The oil we use for cooking is a very important aspect for healthy or even conscious eating and it is necessary that we understand it. The way oil is produced today compared to the way it was produced during ancient times is mind-boggling, and we as consumers need to be aware of how the manufacturing of oil today (and everything else we consume to be honest) can affect our wellbeing.
I was a victim to the genius marketing tactics of some of these large food corporations until I got into the habit of reading the ingredients behind everything I purchased. It may be time consuming, but I would rather do that than to suffer the health consequences later.
I started researching about this a few years ago when I realized the cooking oil I was consuming was not actually ‘vegetable’ oil, but soybean oil. Soybean, that was genetically modified, and sprayed with a herbicide manufactured by a company that was being sued for negligence. The individual that sued the company was diagnosed with blood cell cancer after years of spraying that herbicide around the school grounds where he worked.
This herbicide is called ‘Roundup’ and its key ingredient is ‘glyphosate’. The World Health Organization (WHO) has labelled glyphosate as a carcinogen and when it is mixed with other ingredients, it can be more toxic. Roundup is probably the most popular weedkiller on the planet, and it is a non-selective herbicide, which means, it kills every weed. Roundup Ready is a newer version released by the same company, to protect crops while killing the weeds that grow around it, so famers can spray all their crops conveniently and extensively without having to selectively spray their crops and weeds.
Everything grown on non-organic, or industrial farms is sprayed with this herbicide. More than half of America is farmed with genetically modified (GMO) soybeans and corn crops. Therefore, my purchase of ‘vegetable oil’ was actually genetically modified, carcinogenic soybean oil.
Finding out about this was a pivotal moment in my understanding of food manufacturing and I hope to share what I know with you regarding this.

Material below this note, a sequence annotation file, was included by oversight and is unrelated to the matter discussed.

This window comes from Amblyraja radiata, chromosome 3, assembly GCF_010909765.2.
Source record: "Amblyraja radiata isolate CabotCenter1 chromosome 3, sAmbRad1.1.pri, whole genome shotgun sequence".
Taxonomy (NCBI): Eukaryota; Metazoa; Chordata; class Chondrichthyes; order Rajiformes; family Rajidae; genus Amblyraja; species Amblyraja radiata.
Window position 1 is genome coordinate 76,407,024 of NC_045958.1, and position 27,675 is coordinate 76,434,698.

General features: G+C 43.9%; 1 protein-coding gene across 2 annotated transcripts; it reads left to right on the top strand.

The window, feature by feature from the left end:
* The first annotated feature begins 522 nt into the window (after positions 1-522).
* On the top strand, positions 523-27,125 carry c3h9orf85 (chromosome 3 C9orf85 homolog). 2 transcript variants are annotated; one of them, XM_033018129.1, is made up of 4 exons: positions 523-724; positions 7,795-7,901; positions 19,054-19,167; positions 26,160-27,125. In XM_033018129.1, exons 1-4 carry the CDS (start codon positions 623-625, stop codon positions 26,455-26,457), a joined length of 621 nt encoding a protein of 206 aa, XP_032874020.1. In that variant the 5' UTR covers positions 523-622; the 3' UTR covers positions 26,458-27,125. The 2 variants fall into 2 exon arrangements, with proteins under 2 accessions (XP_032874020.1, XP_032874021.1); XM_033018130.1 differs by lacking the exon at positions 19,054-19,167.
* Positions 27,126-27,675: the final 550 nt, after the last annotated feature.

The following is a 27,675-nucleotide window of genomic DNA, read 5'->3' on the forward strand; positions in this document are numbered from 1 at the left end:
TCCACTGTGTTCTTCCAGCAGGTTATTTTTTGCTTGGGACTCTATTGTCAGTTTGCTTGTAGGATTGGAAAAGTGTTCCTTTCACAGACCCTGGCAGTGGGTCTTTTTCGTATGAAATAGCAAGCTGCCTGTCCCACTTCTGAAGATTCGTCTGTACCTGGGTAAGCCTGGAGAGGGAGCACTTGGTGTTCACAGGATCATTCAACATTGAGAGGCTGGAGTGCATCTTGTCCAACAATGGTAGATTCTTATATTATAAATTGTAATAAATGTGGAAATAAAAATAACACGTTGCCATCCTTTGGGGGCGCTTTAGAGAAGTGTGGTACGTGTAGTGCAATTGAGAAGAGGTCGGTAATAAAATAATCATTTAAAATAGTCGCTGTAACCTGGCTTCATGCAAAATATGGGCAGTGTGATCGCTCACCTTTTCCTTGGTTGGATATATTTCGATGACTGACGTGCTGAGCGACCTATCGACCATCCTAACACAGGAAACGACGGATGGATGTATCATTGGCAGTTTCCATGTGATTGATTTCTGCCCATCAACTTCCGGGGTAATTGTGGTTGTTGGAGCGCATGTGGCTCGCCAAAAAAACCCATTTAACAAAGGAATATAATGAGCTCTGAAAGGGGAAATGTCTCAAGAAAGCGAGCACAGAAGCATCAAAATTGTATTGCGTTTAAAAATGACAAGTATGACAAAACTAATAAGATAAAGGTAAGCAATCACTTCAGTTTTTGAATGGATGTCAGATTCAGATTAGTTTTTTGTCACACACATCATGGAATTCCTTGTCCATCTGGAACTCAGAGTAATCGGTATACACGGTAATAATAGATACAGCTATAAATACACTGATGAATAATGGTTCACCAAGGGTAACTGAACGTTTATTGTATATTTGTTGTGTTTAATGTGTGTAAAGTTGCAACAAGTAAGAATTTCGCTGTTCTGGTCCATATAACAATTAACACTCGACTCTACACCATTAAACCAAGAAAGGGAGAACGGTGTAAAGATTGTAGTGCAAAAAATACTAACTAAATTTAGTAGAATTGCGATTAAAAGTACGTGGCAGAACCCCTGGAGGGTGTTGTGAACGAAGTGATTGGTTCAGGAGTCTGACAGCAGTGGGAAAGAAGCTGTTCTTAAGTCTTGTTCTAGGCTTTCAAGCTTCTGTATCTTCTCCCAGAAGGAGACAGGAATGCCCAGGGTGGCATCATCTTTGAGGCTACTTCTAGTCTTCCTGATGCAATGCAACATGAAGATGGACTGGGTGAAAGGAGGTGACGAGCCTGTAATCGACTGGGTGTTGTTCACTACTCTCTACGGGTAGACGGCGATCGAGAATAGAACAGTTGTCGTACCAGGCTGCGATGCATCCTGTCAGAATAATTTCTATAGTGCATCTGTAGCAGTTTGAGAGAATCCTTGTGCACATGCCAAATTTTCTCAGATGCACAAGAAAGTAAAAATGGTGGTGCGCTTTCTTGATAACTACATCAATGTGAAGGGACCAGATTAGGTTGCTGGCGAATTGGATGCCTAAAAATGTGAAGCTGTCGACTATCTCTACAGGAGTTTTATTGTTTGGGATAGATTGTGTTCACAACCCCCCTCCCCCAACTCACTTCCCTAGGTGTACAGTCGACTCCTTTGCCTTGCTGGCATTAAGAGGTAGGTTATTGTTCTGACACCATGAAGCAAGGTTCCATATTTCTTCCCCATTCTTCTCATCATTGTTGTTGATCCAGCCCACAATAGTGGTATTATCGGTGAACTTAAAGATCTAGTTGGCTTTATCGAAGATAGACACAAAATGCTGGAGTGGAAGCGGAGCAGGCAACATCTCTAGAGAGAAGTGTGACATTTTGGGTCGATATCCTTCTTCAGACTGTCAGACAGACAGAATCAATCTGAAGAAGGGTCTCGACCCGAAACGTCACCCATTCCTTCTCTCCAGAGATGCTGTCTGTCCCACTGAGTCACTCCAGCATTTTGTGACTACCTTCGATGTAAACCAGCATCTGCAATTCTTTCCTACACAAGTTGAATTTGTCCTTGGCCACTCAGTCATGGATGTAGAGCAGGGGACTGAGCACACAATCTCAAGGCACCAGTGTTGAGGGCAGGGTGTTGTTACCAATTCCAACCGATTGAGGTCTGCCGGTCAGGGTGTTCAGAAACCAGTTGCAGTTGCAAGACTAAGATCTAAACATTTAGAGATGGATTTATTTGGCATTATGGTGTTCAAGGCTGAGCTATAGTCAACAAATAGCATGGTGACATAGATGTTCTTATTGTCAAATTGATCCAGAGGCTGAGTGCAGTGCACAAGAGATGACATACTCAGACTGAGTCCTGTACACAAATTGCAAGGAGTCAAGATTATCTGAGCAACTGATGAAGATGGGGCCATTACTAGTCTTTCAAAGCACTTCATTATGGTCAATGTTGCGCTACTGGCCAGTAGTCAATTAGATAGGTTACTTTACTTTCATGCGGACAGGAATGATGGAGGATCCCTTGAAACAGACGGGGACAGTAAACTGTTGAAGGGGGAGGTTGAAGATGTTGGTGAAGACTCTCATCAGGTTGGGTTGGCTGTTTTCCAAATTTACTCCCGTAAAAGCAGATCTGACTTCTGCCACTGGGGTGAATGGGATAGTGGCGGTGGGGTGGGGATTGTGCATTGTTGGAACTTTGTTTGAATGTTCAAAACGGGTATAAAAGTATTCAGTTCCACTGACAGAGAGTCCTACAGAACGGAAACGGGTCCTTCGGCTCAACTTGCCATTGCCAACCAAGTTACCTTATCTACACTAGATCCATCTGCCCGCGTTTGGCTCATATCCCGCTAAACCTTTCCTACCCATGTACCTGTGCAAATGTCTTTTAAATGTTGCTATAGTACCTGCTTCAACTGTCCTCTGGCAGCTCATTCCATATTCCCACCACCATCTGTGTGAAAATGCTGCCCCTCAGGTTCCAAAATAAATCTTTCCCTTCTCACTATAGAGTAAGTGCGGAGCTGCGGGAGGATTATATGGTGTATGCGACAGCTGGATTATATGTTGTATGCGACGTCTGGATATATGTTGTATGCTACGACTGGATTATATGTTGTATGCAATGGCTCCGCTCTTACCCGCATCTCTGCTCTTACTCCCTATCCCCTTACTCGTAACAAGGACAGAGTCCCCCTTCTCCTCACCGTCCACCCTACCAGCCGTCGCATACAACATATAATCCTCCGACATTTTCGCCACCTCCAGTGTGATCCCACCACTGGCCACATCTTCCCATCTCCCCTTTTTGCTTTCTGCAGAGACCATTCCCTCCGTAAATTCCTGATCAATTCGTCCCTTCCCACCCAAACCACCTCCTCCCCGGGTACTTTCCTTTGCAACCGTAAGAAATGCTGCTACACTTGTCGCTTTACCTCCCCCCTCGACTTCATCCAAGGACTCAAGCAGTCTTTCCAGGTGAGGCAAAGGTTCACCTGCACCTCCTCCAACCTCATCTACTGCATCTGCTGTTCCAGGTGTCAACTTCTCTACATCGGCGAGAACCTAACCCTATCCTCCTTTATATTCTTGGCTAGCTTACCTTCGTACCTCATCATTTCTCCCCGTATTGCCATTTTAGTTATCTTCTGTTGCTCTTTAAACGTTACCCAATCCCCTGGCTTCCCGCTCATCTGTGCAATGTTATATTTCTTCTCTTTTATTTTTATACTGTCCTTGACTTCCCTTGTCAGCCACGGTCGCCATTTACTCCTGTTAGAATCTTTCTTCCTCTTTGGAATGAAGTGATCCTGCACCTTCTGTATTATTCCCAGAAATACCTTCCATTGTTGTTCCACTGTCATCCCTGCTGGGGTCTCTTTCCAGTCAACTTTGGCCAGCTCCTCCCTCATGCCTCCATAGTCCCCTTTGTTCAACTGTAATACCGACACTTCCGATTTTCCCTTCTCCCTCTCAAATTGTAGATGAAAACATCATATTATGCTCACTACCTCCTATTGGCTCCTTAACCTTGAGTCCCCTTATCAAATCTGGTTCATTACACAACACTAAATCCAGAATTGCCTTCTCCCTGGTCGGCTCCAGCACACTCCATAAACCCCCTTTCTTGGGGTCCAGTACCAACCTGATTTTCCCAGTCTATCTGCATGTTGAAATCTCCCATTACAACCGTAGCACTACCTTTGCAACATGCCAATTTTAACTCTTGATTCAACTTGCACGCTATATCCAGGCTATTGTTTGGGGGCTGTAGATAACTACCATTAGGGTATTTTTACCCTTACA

So, what oil is safe to consume, what oil is safe to cook with and what oil is safe to deep fry with? To begin with, let us look at how cooking oil is made.
In ancient times, cooking oil was produced in a natural setting with the sun or fire as the main source of heat to warm up oily plant products. These plant products were then wedge pressed and the oil was collected through a funnel and stored. This process took many days and it was intense. In China and Japan, soybean oil was produced like this as early as 2000 B.C. In Europe, olive oil was produced during the 3000 B.C. (1) As the method of extraction improved over the years through the industrialisation period, ways to make oil and products to make oil from, expanded.
Today, oil extraction is split into several stages, which is why we see so many options in the market today. Each process is transforms the oil, placing it into a different category, which then alters the price and quality of the final product.
This is how refined, mass produced cooking oil is made:
- Cleaning and grinding
- Adding solvents
- Eliminating solvent traces
Oils like canola oil, vegetable oil, soybean oil, safflower oil, rice bran oil, grape seed oil and corn oils are made using the above manufacturing process.
Unrefined oils: cold-pressed and expeller pressed
When an oil is labelled unrefined, it has used one of two methods of extraction: cold-pressed or expeller pressed. Cold-pressed is when oily plant products are pressed and crushed in lower temperatures to produce the oil, and expeller pressed is when oily plant products are squeezed through a barrel cavity, creating friction and compression to produce the oil (2) The expeller pressed method can create indirect heat, making it an inferior method compared to cold-pressed, as heat can alter the composition of the oil.
The unrefined methods of extraction does not involve the use of bleach, solvents or high temperatures which keep the antioxidants and nutrients in the oil for consumption. This is why it is important you check the labels behind the packaging when making a purchase for your cooking oil. Buying unrefined oil is far superior than refined.
Unrefined oils: virgin and extra-virgin
Virgin is classified as cold-pressed oil that is produced from the first cold-press of the fruit with no more than 3% acidity.
Extra Virgin is classified as cold-pressed oil that is produced from the first cold-press of the fruit with no more than 1% acidity.
Another thing to note here is the smoke point of the oils which you consume. We often use lower smoke point oils for high temperature cooking, which can alter the chemical composition of the oil, making it carcinogenic.
Here is a list of oils and their smoke points in degrees Celsius.
- Avocado (271)
- Rice bran (254)
- Ghee (250)
- Mustard seed oil (249)
- Regular olive oil (241)
- Flaxseed oil (232)
- Safflower (232)
- Sunflower (232)
- Corn (232)
- Soybean (232)
- Peanut (232)
- Palm (230)
- Cottonseed (216)
- Almond (216)
- Sesame (210)
- Virgin Olive Oil (210)
- Chia seed oil (204)
- Canola/Rapeseed (204)
- Walnut (204)
- Vegetable (204/232)
- Grape seed (199)
- Coconut (177)
- Hemp seed oil (165)
- Extra Virgin Olive Oil (160)
- Butter (150)
I would highly recommend the following oils for the following purposes.
- Ghee, coconut oil, avocado oil or unrefined olive oil for frying (deep frying is also ok, but watch out for heating olive oil for too long as the flavours and taste may change)
- Grape seed oil, coconut oil or butter for baking (grape seed as it is flavourless so this is a great vegan option for those who do not like the smell or taste of coconut oil)
Make sure you purchase oils in dark glass containers, as it helps preserve the oils better without exposure to high temperatures, and air. It also helps maintain the benefits of the oil to your body.